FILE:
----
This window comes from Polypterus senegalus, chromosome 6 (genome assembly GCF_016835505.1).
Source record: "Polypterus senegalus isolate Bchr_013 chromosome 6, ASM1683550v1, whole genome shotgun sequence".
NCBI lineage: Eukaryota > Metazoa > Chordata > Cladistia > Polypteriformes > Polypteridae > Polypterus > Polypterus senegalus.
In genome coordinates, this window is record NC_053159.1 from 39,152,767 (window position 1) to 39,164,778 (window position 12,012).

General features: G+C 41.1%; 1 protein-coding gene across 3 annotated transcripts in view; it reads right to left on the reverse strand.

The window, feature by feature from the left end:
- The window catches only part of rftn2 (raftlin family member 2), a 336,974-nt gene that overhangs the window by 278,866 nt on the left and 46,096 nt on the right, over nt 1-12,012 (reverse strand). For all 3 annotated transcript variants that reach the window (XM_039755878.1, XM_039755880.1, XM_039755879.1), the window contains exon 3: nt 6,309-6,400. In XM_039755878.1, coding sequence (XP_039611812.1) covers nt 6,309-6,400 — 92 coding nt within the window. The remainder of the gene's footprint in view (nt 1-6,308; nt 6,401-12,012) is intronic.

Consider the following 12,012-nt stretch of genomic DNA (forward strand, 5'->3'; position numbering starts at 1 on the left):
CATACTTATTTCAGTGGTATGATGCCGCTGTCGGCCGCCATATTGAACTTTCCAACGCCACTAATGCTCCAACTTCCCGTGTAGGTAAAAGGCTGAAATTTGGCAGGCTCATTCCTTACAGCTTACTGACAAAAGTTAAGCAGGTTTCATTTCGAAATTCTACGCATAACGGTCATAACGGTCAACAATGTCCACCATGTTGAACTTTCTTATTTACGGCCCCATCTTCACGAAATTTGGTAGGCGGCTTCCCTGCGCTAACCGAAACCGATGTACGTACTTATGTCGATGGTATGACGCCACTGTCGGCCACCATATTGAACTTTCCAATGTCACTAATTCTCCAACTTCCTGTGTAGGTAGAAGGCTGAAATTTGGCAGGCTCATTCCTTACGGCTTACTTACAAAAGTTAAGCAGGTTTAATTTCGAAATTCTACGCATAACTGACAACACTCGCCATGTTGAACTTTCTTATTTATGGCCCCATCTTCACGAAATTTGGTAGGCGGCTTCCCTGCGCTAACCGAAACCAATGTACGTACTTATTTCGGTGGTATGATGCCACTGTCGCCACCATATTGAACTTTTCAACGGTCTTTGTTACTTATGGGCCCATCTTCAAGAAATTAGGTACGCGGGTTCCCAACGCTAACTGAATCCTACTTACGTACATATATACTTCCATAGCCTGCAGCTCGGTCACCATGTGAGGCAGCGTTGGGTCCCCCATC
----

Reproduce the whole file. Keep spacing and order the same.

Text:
This window comes from Polypterus senegalus, chromosome 6 (genome assembly GCF_016835505.1).
Source record: "Polypterus senegalus isolate Bchr_013 chromosome 6, ASM1683550v1, whole genome shotgun sequence".
NCBI lineage: Eukaryota > Metazoa > Chordata > Cladistia > Polypteriformes > Polypteridae > Polypterus > Polypterus senegalus.
In genome coordinates, this window is record NC_053159.1 from 39,152,767 (window position 1) to 39,164,778 (window position 12,012).

General features: G+C 41.1%; 1 protein-coding gene across 3 annotated transcripts in view; it reads right to left on the reverse strand.

The window, feature by feature from the left end:
- The window catches only part of rftn2 (raftlin family member 2), a 336,974-nt gene that overhangs the window by 278,866 nt on the left and 46,096 nt on the right, over nt 1-12,012 (reverse strand). For all 3 annotated transcript variants that reach the window (XM_039755878.1, XM_039755880.1, XM_039755879.1), the window contains exon 3: nt 6,309-6,400. In XM_039755878.1, coding sequence (XP_039611812.1) covers nt 6,309-6,400 — 92 coding nt within the window. The remainder of the gene's footprint in view (nt 1-6,308; nt 6,401-12,012) is intronic.

Consider the following 12,012-nt stretch of genomic DNA (forward strand, 5'->3'; position numbering starts at 1 on the left):
CATACTTATTTCAGTGGTATGATGCCGCTGTCGGCCGCCATATTGAACTTTCCAACGCCACTAATGCTCCAACTTCCCGTGTAGGTAAAAGGCTGAAATTTGGCAGGCTCATTCCTTACAGCTTACTGACAAAAGTTAAGCAGGTTTCATTTCGAAATTCTACGCATAACGGTCATAACGGTCAACAATGTCCACCATGTTGAACTTTCTTATTTACGGCCCCATCTTCACGAAATTTGGTAGGCGGCTTCCCTGCGCTAACCGAAACCGATGTACGTACTTATGTCGATGGTATGACGCCACTGTCGGCCACCATATTGAACTTTCCAATGTCACTAATTCTCCAACTTCCTGTGTAGGTAGAAGGCTGAAATTTGGCAGGCTCATTCCTTACGGCTTACTTACAAAAGTTAAGCAGGTTTAATTTCGAAATTCTACGCATAACTGACAACACTCGCCATGTTGAACTTTCTTATTTATGGCCCCATCTTCACGAAATTTGGTAGGCGGCTTCCCTGCGCTAACCGAAACCAATGTACGTACTTATTTCGGTGGTATGATGCCACTGTCGCCACCATATTGAACTTTTCAACGGTCTTTGTTACTTATGGGCCCATCTTCAAGAAATTAGGTACGCGGGTTCCCAACGCTAACTGAATCCTACTTACGTACATATATACTTCCATAGCCTGCAGCTCGGTCACCATGTGAGGCAGCGTTGGGTCCCCCATC